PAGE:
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Kalogrides, D., Loeb, S., & Béteille, T. (2011). Power Play?  Teacher Characteristic sand Class Assignments. Urban Institute.

Although more effective (higher value-added) teachers and those with advanced degrees are also assigned less difficult classes, controlling for these factors does not eliminate the association between experience, race, gender, and assignments. The authors hypothesize that this pattern of class assignments results, in part, from power relations among teachers within a school, a process that works to disadvantage those with less experience and from minority and female backgrounds, as well as from parental pressures. These patterns have negative implications for teacher retention given the importance of working conditions for teachers’ career decisions.

 

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Donaldson, M. L. (2011). Principals’ Approaches to Developing Teacher Quality. Center for American Progress.

The way principals hire teachers, assign them to specific positions, evaluate them, and provide growth opportunities for them can have significant effects on teacher quality. The authors of this report explore the influences on how principals hire, assign, evaluate, and provide professional development to teachers.  In addition the article provides suggestions on how to overcome the constraints encountered during this process.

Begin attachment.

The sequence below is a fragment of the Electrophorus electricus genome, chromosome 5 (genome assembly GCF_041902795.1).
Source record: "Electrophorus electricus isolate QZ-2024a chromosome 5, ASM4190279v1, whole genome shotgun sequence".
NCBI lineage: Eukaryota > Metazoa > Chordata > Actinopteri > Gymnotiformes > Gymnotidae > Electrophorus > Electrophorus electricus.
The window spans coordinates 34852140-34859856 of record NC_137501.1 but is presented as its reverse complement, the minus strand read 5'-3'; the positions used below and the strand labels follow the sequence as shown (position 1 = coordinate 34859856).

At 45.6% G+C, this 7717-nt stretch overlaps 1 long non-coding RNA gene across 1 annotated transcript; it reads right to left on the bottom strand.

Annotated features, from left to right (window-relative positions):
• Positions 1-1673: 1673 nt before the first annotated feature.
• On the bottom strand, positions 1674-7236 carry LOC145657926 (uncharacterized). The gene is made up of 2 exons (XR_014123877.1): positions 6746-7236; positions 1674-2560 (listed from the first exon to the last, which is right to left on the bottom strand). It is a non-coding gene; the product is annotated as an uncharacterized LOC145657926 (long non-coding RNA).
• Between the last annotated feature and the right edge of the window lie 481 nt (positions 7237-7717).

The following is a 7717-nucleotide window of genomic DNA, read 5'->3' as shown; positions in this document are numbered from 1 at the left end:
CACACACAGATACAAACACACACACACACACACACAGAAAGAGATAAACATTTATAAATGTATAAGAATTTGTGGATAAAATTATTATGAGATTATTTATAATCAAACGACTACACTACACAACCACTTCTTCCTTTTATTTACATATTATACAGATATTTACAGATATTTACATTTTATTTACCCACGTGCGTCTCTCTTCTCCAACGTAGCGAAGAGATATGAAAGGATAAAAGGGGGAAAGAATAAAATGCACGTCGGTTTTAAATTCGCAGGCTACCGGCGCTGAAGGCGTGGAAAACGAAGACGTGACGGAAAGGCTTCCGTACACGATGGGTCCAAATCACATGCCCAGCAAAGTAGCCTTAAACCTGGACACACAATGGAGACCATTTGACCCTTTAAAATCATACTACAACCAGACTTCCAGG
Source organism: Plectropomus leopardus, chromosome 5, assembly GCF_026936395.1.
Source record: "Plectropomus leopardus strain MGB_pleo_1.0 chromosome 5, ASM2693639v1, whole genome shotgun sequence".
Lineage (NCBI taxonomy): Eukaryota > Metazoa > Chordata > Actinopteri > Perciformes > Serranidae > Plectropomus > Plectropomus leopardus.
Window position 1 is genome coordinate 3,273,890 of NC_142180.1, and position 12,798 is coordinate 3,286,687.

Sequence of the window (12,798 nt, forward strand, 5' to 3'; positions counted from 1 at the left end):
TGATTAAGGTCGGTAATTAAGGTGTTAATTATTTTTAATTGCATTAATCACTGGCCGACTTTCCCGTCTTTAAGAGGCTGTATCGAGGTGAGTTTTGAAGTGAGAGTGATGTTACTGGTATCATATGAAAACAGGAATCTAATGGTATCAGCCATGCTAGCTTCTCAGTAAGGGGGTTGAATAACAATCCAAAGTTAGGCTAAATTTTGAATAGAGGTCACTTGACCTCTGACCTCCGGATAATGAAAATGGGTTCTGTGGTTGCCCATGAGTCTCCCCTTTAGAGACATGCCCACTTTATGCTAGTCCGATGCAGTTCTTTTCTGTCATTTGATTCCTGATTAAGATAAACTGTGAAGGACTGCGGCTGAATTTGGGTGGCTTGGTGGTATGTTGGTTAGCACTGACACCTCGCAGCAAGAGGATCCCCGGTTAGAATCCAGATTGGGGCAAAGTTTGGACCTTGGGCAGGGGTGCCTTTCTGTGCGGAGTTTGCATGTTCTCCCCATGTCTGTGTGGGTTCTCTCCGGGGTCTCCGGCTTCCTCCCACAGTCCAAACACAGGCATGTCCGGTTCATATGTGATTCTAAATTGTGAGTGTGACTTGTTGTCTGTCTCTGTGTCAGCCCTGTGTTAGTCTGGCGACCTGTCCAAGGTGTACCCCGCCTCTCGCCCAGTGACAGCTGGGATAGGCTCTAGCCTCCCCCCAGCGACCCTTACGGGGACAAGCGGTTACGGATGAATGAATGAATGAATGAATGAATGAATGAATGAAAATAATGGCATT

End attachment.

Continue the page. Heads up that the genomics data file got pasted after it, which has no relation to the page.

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Maryland Coalition for Inclusive Education. (2008). Assigning Students to Classes. Maryland Coalition for Inclusive Education; Johns Hopkins University.

Creating classroom assignments that work for students and for teachers requires creative and thoughtful planning. This article outlines the process looking at the elementary and secondary level with the goal of creating manageable, heterogeneous classes that reflect the naturally-occurring proportions of students with disabilities at each grade level — while still grouping students in ways that allow special education services to be provided effectively.

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Haman, E. & Reeves, J. (2008). Accessing High-Quality Instructional Strategies. California Department of Education & University of California, Davis, School of Education.

This document details why the class-size reduction did not increase access to high quality instruction and narrow the achievement gap: increased demand and movement of experienced teachers to wealthier districts.  It also explores the key question when reducing class size: Are experienced, well-trained teachers available or is there time to develop these teachers?